2. It’s really easy to fit several 10-minute blocks of time into your daily schedule.
Just as you can more efficiently fill a jar with sand than with stones, the sand grains method allows you to increase your “productivity density.”
I structured my habits around this idea. I have many activities which take 10 minutes or less. Speed reading practice, studying the Bible, pull ups, reviewing my vision board, a High-Intensity Interval Training (HIIT) workout, adding my site to a web catalog – all require 10 minutes at most.
3. The Sand Grains Method also helps in avoiding boredom and monotony. I jump from one task to another and I feel the joy of achievement each time I cross out a tiny activity from my daily plan. When my focus is strained from working on a long or complex task, I often feel the temptation to distract myself. You know that urge to open Facebook or browse a news website. In such cases, I take one of the small tasks from my to-do list and complete it. This small accomplishment energizes me for the further work on the bigger task.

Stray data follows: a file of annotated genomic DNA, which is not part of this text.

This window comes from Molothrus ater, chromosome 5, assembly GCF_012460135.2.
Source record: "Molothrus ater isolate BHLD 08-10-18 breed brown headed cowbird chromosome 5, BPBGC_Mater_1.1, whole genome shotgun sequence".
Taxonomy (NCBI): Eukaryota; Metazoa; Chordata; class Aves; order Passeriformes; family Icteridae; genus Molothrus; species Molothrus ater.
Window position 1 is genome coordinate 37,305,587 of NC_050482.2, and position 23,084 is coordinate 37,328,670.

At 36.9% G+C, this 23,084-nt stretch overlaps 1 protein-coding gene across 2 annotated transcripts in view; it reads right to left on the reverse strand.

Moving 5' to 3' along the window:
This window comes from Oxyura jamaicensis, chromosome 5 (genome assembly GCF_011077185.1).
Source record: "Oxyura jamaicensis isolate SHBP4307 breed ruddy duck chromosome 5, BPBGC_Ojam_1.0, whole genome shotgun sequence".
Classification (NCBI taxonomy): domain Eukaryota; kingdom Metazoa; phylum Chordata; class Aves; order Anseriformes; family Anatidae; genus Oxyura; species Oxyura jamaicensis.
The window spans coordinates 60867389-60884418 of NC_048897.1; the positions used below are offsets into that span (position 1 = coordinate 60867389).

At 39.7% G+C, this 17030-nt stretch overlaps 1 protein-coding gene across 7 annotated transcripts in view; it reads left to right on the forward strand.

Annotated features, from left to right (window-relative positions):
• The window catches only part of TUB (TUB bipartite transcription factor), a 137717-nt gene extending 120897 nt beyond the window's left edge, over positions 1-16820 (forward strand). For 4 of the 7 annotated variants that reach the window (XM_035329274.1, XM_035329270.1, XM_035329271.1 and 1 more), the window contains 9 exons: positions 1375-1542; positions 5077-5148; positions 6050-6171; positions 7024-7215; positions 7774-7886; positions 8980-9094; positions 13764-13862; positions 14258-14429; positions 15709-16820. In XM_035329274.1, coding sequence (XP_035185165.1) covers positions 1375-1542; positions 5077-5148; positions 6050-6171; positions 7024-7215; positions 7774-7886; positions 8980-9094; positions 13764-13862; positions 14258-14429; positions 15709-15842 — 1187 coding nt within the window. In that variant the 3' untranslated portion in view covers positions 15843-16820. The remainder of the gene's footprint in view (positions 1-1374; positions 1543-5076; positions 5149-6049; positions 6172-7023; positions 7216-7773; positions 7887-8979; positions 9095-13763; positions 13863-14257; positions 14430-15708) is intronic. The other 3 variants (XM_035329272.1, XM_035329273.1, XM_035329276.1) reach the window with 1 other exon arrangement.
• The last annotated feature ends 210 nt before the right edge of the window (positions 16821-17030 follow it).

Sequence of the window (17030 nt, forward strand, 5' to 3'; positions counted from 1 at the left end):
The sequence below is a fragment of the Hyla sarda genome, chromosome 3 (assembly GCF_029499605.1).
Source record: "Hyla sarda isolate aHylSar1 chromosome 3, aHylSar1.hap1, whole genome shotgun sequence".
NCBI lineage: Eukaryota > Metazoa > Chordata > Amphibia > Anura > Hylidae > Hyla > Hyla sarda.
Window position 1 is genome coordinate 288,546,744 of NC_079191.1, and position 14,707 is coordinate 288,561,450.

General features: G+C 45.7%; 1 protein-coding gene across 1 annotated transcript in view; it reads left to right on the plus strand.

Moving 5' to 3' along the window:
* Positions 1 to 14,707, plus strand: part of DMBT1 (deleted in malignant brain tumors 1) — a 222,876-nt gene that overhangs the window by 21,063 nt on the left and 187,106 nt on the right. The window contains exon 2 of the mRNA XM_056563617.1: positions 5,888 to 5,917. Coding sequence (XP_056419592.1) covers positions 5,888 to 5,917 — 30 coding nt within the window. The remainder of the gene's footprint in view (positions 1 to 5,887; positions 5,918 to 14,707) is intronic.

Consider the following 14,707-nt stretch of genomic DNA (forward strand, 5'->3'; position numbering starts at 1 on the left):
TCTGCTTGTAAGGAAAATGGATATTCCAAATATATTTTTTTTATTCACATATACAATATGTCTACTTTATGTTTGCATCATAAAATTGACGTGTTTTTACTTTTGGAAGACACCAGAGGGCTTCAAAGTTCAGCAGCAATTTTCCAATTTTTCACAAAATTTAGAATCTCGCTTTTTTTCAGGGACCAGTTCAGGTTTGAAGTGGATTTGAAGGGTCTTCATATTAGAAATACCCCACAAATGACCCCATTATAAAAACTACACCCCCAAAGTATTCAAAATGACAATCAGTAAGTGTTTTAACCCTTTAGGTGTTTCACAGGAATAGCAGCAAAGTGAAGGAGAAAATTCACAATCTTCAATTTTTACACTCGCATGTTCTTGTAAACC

4. Another advantage is you’re productive during those moments of “lost time.” For example if your commute is simply a matter of moving from point A to point B, then you’ll lose an opportunity to use this time productively. You can listen to the podcast while driving. You can read while traveling by train. Or you can make a phone call while walking.
5 Steps to doing productive work in free time
So how do you develop the habit of doing miniscule tasks during your day?
Here is a five-step process:
Step #1: Identify useful “filler” activities
Not every type of activity is suitable for 10-minute blocks. I’ve been forced before to write in 10-minute installments, but I am much more productive if I write during a 60 to 120 minute block of time.